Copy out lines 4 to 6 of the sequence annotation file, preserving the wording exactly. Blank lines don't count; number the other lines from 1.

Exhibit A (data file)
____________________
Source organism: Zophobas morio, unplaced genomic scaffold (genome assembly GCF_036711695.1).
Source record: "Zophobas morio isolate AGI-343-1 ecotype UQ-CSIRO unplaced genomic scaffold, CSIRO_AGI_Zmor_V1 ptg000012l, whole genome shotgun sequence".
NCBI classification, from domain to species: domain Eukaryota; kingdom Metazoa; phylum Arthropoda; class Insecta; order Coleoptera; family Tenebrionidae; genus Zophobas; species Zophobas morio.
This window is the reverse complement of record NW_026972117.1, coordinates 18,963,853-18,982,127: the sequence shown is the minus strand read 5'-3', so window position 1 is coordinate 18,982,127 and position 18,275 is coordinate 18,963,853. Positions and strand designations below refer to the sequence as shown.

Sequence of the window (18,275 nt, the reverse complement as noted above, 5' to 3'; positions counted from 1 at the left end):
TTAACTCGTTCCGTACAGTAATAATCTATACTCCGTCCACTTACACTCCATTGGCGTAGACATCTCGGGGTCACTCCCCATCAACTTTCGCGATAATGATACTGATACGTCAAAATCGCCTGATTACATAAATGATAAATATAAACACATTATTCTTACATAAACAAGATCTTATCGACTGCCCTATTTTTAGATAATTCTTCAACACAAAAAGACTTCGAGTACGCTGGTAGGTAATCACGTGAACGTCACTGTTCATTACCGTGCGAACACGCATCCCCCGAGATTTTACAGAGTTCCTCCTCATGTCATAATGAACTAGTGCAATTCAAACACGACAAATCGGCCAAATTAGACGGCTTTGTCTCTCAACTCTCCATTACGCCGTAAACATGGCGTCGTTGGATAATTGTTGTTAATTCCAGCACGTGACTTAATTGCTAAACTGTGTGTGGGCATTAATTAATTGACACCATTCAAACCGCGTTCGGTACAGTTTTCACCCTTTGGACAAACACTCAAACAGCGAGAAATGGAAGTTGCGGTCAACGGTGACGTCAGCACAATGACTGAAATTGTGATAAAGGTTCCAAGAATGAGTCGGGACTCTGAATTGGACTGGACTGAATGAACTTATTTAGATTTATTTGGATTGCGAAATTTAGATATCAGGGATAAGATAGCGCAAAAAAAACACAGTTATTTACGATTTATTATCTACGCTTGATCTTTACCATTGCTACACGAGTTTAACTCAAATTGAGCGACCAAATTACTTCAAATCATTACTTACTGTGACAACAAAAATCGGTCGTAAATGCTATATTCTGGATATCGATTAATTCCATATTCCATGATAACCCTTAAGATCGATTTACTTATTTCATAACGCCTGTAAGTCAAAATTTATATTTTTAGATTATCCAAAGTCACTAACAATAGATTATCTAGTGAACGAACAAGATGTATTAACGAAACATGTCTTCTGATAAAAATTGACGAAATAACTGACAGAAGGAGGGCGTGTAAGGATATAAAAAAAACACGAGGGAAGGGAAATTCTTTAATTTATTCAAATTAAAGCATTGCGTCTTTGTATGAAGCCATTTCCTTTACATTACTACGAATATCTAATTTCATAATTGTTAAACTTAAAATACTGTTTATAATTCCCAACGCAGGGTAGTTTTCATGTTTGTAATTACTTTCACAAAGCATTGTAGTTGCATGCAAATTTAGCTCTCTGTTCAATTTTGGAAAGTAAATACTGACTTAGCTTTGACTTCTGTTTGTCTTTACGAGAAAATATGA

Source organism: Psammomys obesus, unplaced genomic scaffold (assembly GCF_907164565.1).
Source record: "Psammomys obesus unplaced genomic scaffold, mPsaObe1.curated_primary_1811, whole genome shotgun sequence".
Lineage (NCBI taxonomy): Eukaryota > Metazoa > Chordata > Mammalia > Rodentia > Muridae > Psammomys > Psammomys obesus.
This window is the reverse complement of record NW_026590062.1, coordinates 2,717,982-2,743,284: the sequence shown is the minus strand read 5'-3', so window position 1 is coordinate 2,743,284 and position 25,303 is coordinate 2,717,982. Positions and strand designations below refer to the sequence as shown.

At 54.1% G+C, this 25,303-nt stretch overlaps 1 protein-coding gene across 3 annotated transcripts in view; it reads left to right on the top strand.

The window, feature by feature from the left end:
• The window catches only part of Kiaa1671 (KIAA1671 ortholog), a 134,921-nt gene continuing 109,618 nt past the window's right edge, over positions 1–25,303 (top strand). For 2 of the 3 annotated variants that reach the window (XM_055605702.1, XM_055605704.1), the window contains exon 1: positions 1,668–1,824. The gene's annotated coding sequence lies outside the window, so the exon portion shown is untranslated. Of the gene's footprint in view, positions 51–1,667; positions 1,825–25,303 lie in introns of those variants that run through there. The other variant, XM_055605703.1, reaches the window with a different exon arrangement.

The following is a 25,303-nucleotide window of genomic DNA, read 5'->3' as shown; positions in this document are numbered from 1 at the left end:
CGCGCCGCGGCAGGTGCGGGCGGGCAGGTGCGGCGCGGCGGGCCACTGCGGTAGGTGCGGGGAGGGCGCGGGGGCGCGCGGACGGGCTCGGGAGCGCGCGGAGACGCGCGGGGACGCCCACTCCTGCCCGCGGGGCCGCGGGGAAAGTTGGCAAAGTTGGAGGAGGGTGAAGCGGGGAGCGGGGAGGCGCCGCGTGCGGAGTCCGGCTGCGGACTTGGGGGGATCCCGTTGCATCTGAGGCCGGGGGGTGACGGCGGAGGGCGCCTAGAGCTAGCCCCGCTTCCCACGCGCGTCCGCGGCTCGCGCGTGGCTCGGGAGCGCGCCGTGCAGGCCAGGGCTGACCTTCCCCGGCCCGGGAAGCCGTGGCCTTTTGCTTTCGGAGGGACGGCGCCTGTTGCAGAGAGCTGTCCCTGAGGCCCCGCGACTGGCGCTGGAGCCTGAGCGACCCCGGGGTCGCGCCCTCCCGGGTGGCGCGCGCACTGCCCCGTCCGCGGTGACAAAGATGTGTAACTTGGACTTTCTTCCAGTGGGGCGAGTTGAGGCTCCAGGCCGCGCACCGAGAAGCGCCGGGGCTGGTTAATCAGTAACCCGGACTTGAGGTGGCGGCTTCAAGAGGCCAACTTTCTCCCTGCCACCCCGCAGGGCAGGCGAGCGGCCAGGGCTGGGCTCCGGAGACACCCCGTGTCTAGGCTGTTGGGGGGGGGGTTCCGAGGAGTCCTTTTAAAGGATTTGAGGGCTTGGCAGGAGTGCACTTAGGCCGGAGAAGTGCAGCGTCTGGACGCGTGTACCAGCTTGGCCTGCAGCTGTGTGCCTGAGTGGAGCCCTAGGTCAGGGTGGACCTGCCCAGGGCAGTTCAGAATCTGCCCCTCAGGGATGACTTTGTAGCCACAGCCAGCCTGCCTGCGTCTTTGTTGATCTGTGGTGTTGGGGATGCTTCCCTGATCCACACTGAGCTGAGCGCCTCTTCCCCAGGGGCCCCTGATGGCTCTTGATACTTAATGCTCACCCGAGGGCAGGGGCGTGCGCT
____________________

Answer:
This window is the reverse complement of record NW_026972117.1, coordinates 18,963,853-18,982,127: the sequence shown is the minus strand read 5'-3', so window position 1 is coordinate 18,982,127 and position 18,275 is coordinate 18,963,853. Positions and strand designations below refer to the sequence as shown.

Sequence of the window (18,275 nt, the reverse complement as noted above, 5' to 3'; positions counted from 1 at the left end):
TTAACTCGTTCCGTACAGTAATAATCTATACTCCGTCCACTTACACTCCATTGGCGTAGACATCTCGGGGTCACTCCCCATCAACTTTCGCGATAATGATACTGATACGTCAAAATCGCCTGATTACATAAATGATAAATATAAACACATTATTCTTACATAAACAAGATCTTATCGACTGCCCTATTTTTAGATAATTCTTCAACACAAAAAGACTTCGAGTACGCTGGTAGGTAATCACGTGAACGTCACTGTTCATTACCGTGCGAACACGCATCCCCCGAGATTTTACAGAGTTCCTCCTCATGTCATAATGAACTAGTGCAATTCAAACACGACAAATCGGCCAAATTAGACGGCTTTGTCTCTCAACTCTCCATTACGCCGTAAACATGGCGTCGTTGGATAATTGTTGTTAATTCCAGCACGTGACTTAATTGCTAAACTGTGTGTGGGCATTAATTAATTGACACCATTCAAACCGCGTTCGGTACAGTTTTCACCCTTTGGACAAACACTCAAACAGCGAGAAATGGAAGTTGCGGTCAACGGTGACGTCAGCACAATGACTGAAATTGTGATAAAGGTTCCAAGAATGAGTCGGGACTCTGAATTGGACTGGACTGAATGAACTTATTTAGATTTATTTGGATTGCGAAATTTAGATATCAGGGATAAGATAGCGCAAAAAAAACACAGTTATTTACGATTTATTATCTACGCTTGATCTTTACCATTGCTACACGAGTTTAACTCAAATTGAGCGACCAAATTACTTCAAATCATTACTTACTGTGACAACAAAAATCGGTCGTAAATGCTATATTCTGGATATCGATTAATTCCATATTCCATGATAACCCTTAAGATCGATTTACTTATTTCATAACGCCTGTAAGTCAAAATTTATATTTTTAGATTATCCAAAGTCACTAACAATAGATTATCTAGTGAACGAACAAGATGTATTAACGAAACATGTCTTCTGATAAAAATTGACGAAATAACTGACAGAAGGAGGGCGTGTAAGGATATAAAAAAAACACGAGGGAAGGGAAATTCTTTAATTTATTCAAATTAAAGCATTGCGTCTTTGTATGAAGCCATTTCCTTTACATTACTACGAATATCTAATTTCATAATTGTTAAACTTAAAATACTGTTTATAATTCCCAACGCAGGGTAGTTTTCATGTTTGTAATTACTTTCACAAAGCATTGTAGTTGCATGCAAATTTAGCTCTCTGTTCAATTTTGGAAAGTAAATACTGACTTAGCTTTGACTTCTGTTTGTCTTTACGAGAAAATATGA